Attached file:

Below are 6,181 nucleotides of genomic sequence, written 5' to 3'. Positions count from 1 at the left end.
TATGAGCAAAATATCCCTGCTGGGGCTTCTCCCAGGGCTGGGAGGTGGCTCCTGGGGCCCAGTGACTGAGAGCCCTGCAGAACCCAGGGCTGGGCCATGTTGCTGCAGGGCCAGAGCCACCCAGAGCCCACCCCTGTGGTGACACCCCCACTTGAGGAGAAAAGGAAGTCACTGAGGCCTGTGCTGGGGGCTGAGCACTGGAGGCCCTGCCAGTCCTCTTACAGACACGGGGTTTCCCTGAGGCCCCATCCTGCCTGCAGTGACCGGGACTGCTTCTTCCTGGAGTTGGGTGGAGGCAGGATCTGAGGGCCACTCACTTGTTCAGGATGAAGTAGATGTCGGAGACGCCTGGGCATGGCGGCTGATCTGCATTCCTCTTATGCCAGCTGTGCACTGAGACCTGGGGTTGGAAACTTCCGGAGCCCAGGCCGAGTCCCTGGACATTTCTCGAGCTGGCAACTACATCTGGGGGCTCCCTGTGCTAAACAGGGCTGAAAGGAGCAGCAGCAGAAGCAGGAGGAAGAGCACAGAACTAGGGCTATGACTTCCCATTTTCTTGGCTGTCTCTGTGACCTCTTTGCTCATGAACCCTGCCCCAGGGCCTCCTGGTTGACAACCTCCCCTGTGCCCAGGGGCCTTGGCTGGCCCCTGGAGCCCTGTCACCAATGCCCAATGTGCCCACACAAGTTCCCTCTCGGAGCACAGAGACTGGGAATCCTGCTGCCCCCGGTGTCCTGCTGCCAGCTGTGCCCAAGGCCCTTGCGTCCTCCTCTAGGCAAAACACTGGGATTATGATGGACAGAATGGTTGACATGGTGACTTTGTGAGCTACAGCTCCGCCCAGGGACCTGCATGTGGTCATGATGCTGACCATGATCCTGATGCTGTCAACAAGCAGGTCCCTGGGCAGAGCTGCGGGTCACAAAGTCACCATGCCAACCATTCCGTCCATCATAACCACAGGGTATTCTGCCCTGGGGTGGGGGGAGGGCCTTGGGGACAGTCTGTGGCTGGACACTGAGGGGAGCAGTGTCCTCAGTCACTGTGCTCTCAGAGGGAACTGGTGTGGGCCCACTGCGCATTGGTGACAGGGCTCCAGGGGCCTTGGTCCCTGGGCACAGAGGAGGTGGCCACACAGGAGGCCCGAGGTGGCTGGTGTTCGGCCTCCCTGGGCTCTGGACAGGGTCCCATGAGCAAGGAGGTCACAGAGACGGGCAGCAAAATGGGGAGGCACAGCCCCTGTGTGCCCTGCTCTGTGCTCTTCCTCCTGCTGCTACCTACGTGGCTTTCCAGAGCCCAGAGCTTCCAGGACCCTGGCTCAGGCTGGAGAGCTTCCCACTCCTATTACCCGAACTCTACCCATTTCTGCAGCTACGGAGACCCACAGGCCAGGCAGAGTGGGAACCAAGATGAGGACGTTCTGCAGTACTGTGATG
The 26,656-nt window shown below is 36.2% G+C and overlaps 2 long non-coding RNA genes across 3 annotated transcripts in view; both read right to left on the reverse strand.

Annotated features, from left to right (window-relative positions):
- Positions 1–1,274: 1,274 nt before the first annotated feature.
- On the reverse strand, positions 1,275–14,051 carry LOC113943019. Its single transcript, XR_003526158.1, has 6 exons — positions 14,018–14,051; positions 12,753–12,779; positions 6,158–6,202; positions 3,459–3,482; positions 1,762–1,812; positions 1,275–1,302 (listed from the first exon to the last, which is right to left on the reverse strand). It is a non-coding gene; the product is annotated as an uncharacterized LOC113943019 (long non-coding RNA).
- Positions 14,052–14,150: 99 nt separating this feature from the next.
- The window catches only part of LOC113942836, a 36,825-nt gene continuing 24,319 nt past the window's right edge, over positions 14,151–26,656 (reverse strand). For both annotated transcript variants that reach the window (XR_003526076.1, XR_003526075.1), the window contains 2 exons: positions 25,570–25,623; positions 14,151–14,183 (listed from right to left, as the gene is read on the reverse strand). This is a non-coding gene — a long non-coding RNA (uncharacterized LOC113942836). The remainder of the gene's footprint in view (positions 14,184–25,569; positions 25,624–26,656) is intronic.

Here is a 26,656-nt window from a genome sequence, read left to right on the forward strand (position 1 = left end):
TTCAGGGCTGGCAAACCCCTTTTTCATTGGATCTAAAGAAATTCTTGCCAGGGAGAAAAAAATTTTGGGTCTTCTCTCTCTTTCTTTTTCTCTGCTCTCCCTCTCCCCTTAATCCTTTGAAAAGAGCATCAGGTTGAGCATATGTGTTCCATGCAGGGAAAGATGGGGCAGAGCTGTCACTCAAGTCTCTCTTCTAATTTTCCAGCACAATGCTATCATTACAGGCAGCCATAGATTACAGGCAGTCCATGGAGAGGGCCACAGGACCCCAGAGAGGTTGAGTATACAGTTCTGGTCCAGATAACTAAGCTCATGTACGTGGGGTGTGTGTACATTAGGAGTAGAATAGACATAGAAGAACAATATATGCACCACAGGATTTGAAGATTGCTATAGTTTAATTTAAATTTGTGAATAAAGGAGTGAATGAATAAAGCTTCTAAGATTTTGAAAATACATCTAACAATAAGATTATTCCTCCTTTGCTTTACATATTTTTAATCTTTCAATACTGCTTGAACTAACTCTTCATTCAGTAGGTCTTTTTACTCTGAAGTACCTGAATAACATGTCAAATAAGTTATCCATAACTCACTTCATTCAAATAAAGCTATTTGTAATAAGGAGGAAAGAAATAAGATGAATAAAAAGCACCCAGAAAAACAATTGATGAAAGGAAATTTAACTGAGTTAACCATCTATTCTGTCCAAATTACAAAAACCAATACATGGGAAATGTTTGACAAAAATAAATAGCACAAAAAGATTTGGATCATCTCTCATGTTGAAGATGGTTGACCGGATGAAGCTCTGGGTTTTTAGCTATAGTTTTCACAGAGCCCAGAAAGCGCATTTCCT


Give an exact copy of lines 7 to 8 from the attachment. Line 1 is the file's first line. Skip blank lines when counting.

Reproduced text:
- Positions 14,052–14,150: 99 nt separating this feature from the next.
- The window catches only part of LOC113942836, a 36,825-nt gene continuing 24,319 nt past the window's right edge, over positions 14,151–26,656 (reverse strand). For both annotated transcript variants that reach the window (XR_003526076.1, XR_003526075.1), the window contains 2 exons: positions 25,570–25,623; positions 14,151–14,183 (listed from right to left, as the gene is read on the reverse strand). This is a non-coding gene — a long non-coding RNA (uncharacterized LOC113942836). The remainder of the gene's footprint in view (positions 14,184–25,569; positions 25,624–26,656) is intronic.